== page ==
Please use this identifier to cite or link to this item: http://hdl.handle.net/2381/9950
Title: Classification of Full-waveform Airborne Laser Scanning Data and Extraction of Attributes of Vegetation for Topographic Mapping
Authors: Alexander, Cicimol
Supervisors: Tansey, Kevin
Award date: 15-Jan-2010
Presented at: University of Leicester
Abstract: There is an increasing demand for urban vegetation mapping, and airborne laser scanning (ALS) has the unique ability to provide geo-referenced three-dimensional data useful for mapping of surface features. This thesis examines the ability of full-waveform and discrete return ALS point data to distinguish urban surface features, and represent the three-dimensional attributes of vegetation at different scales in a vector-based GIS environment. Two full-waveform datasets, at a wavelength of 1550 nm, and a discrete return dataset, at 1064 nm, are used. Points extracted from the first full-waveform dataset are classified with k-means clustering and decision tree into vegetation, buildings and roads, based on the attributes of individual points and the relationships between neighbouring points. A decision tree is shown to perform significantly better (74.62%) than k-means clustering (51.59%) based on the overall accuracies. Grass and paved areas could be distinguished better using intensity from discrete return data than amplitude from full-waveform data, both values proportional to the strength of the return signal. The differences in the signatures of surfaces could be related to the wavelengths of the lasers, and need to be explored further. Calibration of intensity is currently possible only with full-waveform data. When the decision tree is applied on the second full-waveform dataset, the backscatter coefficient proves to be a more useful attribute than amplitude, pointing to the need for calibration if a classification method using intensity is to be applied on datasets with different scanning geometries. A vector-based approach for delineating tree crowns is developed and implemented at three scales. The first scale provides a good estimation of the tree crown area and structure, suitable for estimating biomass and canopy gaps. The third scale identifies the number of trees and their locations and can be used for modelling individual trees.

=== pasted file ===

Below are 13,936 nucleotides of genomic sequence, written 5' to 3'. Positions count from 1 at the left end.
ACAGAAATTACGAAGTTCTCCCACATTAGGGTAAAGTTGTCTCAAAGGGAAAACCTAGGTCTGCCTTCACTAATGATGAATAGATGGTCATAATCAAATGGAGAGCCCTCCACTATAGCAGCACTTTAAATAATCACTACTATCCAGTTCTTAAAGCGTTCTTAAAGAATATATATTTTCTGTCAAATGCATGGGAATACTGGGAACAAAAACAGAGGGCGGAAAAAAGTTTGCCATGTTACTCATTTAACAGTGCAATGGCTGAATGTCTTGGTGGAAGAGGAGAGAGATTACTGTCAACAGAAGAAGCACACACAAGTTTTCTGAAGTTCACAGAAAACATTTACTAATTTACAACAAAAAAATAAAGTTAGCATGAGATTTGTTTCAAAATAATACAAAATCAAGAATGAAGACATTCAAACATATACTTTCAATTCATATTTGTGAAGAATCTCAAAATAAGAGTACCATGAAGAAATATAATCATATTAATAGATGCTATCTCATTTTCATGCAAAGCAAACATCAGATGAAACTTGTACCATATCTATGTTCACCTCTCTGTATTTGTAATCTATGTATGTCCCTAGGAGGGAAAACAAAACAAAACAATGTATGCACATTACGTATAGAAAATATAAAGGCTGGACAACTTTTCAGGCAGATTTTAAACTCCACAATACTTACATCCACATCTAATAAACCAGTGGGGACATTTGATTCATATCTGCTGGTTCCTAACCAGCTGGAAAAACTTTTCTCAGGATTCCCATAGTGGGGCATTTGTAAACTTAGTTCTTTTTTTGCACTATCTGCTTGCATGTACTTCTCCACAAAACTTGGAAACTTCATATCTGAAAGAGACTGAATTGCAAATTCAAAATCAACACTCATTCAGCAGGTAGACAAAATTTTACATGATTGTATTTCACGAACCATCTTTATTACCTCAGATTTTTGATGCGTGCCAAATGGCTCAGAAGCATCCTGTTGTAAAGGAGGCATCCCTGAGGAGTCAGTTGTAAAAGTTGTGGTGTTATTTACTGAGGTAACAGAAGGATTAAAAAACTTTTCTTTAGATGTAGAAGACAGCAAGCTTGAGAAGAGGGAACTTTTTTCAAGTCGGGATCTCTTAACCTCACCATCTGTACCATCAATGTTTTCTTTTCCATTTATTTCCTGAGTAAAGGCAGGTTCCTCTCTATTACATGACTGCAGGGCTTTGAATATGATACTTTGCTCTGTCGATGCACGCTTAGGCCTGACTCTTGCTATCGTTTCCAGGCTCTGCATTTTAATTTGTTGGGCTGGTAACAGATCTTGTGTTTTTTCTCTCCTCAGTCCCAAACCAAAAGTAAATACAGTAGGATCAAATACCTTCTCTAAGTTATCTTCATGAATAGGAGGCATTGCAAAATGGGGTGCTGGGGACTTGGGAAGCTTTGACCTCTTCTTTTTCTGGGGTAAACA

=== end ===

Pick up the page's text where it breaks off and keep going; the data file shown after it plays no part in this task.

Links: http://hdl.handle.net/2381/9950
Type: Thesis
Level: Doctoral
Qualification: PhD
Rights: Copyright © the author, 2010.
Appears in Collections:Theses, Dept. of Geography
Leicester Theses

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